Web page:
Cats and humans might not be made of the same genetic makeup. However, as pet parents, we prefer to think that we’re the same, and we know what we’re talking about.
Now, we might not even be far from the truth considering the fact that there are notable similarities that need to be addressed – especially when we’re talking about certain aspects.
Right off the bat, cats can get unwell and be under the weather the same way we can. While we do experience different symptoms and we handle the symptoms differently, there’s no denying that our cuddle companions understand whatever we’re going through because they’ve gone through the same things on more than one occasion.
On the other hand, cats can also showcase different behaviors that we wouldn’t necessarily describe as feline behaviors – coughing and sneezing, for example.
Cats can cough when they’re munching on their Fancy Feasts and Moew Mixes too eagerly and too quickly. Cats can sneeze when they’re running across your grubby, grimy apartment or when they’re chasing after crawling creatures across your dander-ridden backyard.
Of course, cats can also get hiccups. Oh, even though that might sound strange, we’re pretty sure everyone’s witnessed a cat suffering from hiccups and trying to figure out what’s going on with her.
Whether you’re a cat parent, a TikTok devotee, or a catsitter, chances are you’ve come across a fluffer producing odd sounds and expressing strange emotions and thought to yourself “What’s going on here?!”
When we stumbled upon a video of an adorable kitten dealing with hiccups, begging her owner to make them go away, we knew we needed to address it. Now, at the very beginning, we’re presented with a white, short-haired fluffer staring at the camera, meowing, and hiccuping.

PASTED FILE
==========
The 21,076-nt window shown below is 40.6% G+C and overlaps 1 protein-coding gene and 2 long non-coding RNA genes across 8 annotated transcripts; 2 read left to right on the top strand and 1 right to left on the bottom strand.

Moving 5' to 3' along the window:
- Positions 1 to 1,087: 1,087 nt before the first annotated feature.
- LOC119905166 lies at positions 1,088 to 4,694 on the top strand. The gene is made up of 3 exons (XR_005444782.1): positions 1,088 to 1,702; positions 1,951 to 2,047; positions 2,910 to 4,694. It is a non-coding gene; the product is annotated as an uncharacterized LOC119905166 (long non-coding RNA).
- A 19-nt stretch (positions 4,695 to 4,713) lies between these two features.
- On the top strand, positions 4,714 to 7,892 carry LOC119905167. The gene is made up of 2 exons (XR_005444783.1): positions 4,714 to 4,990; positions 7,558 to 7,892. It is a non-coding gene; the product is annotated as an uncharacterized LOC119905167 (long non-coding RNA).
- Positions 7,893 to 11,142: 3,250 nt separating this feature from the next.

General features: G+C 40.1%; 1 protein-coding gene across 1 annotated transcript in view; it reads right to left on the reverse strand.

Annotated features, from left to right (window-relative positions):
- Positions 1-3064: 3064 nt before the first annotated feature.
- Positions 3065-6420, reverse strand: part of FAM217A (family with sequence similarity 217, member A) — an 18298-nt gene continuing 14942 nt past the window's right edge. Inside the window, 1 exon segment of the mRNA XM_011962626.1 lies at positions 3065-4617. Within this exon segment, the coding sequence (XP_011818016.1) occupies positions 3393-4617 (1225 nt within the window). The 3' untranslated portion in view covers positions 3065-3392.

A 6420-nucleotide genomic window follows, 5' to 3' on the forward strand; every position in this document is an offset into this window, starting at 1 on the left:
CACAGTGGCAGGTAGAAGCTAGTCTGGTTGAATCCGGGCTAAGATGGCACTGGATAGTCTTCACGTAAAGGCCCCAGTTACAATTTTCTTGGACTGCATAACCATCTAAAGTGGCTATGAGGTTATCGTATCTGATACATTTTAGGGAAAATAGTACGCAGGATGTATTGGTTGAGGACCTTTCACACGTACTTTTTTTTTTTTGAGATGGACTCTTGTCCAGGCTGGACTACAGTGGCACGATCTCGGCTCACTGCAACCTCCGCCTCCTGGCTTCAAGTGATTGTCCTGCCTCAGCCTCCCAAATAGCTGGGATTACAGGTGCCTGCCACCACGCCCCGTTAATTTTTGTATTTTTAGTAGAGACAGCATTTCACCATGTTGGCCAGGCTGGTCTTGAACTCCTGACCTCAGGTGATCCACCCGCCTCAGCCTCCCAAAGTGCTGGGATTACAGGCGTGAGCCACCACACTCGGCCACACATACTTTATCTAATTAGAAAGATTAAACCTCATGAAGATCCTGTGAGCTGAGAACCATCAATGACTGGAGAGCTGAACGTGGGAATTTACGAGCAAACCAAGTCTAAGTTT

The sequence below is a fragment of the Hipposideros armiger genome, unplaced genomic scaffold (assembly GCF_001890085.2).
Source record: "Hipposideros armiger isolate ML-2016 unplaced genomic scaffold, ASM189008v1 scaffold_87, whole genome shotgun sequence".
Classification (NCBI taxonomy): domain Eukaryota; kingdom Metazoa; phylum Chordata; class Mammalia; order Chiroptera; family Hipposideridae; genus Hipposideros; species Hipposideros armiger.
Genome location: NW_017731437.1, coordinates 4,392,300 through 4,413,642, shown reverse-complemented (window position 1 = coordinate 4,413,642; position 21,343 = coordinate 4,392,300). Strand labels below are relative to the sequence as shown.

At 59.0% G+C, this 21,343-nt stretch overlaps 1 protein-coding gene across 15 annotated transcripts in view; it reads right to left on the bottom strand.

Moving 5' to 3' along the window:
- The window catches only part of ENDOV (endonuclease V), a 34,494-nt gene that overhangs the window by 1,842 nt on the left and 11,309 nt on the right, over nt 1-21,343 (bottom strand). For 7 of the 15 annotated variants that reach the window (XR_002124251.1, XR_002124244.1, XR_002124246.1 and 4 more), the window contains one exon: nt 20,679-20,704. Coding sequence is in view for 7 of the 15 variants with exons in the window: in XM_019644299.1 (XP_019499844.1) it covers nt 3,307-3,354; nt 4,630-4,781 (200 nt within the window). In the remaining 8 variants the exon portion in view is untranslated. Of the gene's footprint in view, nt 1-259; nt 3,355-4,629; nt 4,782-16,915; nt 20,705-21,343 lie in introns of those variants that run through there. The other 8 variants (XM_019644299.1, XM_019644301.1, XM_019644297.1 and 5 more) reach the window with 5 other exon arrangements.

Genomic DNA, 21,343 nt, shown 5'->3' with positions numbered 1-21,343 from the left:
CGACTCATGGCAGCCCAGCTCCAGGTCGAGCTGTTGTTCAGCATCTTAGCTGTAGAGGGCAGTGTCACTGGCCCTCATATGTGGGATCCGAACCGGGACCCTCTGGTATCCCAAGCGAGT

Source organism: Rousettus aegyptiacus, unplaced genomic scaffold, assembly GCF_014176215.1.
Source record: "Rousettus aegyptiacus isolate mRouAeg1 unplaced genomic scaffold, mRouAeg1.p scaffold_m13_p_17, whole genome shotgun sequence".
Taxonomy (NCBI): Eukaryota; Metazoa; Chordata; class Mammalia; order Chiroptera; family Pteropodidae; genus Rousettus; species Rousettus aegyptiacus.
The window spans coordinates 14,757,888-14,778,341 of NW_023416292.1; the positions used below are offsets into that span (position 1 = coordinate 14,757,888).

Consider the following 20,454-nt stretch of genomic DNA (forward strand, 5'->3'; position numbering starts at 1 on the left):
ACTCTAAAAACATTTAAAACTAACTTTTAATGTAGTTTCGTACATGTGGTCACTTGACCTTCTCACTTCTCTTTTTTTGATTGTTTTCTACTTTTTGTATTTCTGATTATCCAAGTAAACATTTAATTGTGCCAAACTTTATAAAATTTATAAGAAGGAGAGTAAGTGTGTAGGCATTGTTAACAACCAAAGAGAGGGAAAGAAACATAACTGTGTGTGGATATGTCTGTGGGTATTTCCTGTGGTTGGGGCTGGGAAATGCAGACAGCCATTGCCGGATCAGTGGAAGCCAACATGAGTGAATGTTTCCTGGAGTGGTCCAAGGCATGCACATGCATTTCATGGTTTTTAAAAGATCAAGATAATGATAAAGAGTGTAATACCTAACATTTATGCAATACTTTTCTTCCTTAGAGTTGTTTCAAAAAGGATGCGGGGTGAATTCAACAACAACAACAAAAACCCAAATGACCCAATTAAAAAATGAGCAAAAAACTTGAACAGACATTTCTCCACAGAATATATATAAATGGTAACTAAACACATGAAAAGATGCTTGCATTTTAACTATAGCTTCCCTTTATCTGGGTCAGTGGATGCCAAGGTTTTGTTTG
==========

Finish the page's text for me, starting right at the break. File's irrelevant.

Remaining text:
On one hand, her owner keeps on repeatedly asking her what’s wrong and why she’s meowing. On the other, she’s struggling to respond because she’s trying to figure out why her head keeps hopping each time she gets a hiccup.
Of course, the video goes on and on showing the fluffer struggling to communicate with her owner. “Hooman, please. What’s going on? Help me!”
Her eyes are wide open and begging her human to do something about the hiccups. Her behavior’s showing that she’s scared, but we know that her human wouldn’t allow her to freak out over something as simple as hiccups.
On the contrary, even though the video ends before we can witness the resolution of the problem, we’re pretty sure that her human explained what was going on and helped ease her worries.
When you notice your fluffer producing odd sounds, gulps, and chirps, there’s a chance those sounds might be hiccups. Cats experience hiccups the same way humans do – they are caused by eating too fast, drinking too fast, and swallowing too much air.
Cat experience hiccups when their diaphragm contracts and their glottis blocks the passage of the air. Some cats produce the “hic” sound, too – but, they’re more likely to produce other sounds or no sounds at all.
With that out of the way, we’re allowed to argue that the fluffer in the video was experiencing contracting, convulsing, and silent hiccups that made her meow her owner’s ears off.
Whether she munched on Meow Mix without stopping to breathe or sensed a hairball trying to find a way out, something definitely caused those diaphragm spasms. If this happens to your little pawdator you shouldn’t wait too long to address them.
We don’t suggest going to the doctor right away because hiccups typically go away on their own, after a day or two, without the need for treatment.
When you notice your feline buddy meowing at you the same way the fluffer in the video did, you might want to check whether she’s freaking out over something completely different. We’re pretty sure that cats don’t normally freak out over hiccups, but when they do – they have a reason for it.
Whether they’re suffering from super serious diseases such as asthma, heart disease, and tumors or not-as-serious health niggles such as parasites, allergies, or obstructions, they might think they’re better off causing a scene (meowing and staring you down, for example) than trying to mask the symptoms (which cats naturally do).
We’re not here to overanalyze a cute cat video (we’re not Karens, we promise), but we have to address the fact that the owner waited a little too long before making sure the cat was OK.
While there’s nothing dangerous about a hiccup or two, the cat was clearly confused about what was going on because she kept meowing at her owner, asking for answers. When you notice your fluffy friend showcasing similar behavior, make sure you check whether she’s OK before you film her for TikTok.